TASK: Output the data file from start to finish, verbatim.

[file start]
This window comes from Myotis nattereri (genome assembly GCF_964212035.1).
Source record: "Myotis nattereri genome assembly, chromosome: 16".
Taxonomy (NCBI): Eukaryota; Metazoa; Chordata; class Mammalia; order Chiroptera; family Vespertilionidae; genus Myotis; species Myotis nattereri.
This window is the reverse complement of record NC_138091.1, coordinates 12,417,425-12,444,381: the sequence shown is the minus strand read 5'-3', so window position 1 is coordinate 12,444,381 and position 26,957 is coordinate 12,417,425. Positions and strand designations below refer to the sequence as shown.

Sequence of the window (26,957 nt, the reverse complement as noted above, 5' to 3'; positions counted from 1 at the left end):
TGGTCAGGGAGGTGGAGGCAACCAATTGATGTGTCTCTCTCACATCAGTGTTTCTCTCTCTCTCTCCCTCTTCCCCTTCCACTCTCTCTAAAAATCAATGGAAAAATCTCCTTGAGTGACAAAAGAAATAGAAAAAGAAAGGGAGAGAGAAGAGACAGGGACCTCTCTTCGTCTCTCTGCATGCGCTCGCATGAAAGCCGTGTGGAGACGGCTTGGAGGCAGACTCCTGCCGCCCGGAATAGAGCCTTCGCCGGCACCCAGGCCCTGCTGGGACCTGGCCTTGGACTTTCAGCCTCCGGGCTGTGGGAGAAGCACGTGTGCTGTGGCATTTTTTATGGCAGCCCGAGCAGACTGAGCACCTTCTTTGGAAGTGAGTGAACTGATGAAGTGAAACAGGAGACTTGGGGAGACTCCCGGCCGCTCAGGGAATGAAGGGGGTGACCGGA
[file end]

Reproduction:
This window comes from Myotis nattereri (genome assembly GCF_964212035.1).
Source record: "Myotis nattereri genome assembly, chromosome: 16".
Taxonomy (NCBI): Eukaryota; Metazoa; Chordata; class Mammalia; order Chiroptera; family Vespertilionidae; genus Myotis; species Myotis nattereri.
This window is the reverse complement of record NC_138091.1, coordinates 12,417,425-12,444,381: the sequence shown is the minus strand read 5'-3', so window position 1 is coordinate 12,444,381 and position 26,957 is coordinate 12,417,425. Positions and strand designations below refer to the sequence as shown.

Sequence of the window (26,957 nt, the reverse complement as noted above, 5' to 3'; positions counted from 1 at the left end):
TGGTCAGGGAGGTGGAGGCAACCAATTGATGTGTCTCTCTCACATCAGTGTTTCTCTCTCTCTCTCCCTCTTCCCCTTCCACTCTCTCTAAAAATCAATGGAAAAATCTCCTTGAGTGACAAAAGAAATAGAAAAAGAAAGGGAGAGAGAAGAGACAGGGACCTCTCTTCGTCTCTCTGCATGCGCTCGCATGAAAGCCGTGTGGAGACGGCTTGGAGGCAGACTCCTGCCGCCCGGAATAGAGCCTTCGCCGGCACCCAGGCCCTGCTGGGACCTGGCCTTGGACTTTCAGCCTCCGGGCTGTGGGAGAAGCACGTGTGCTGTGGCATTTTTTATGGCAGCCCGAGCAGACTGAGCACCTTCTTTGGAAGTGAGTGAACTGATGAAGTGAAACAGGAGACTTGGGGAGACTCCCGGCCGCTCAGGGAATGAAGGGGGTGACCGGA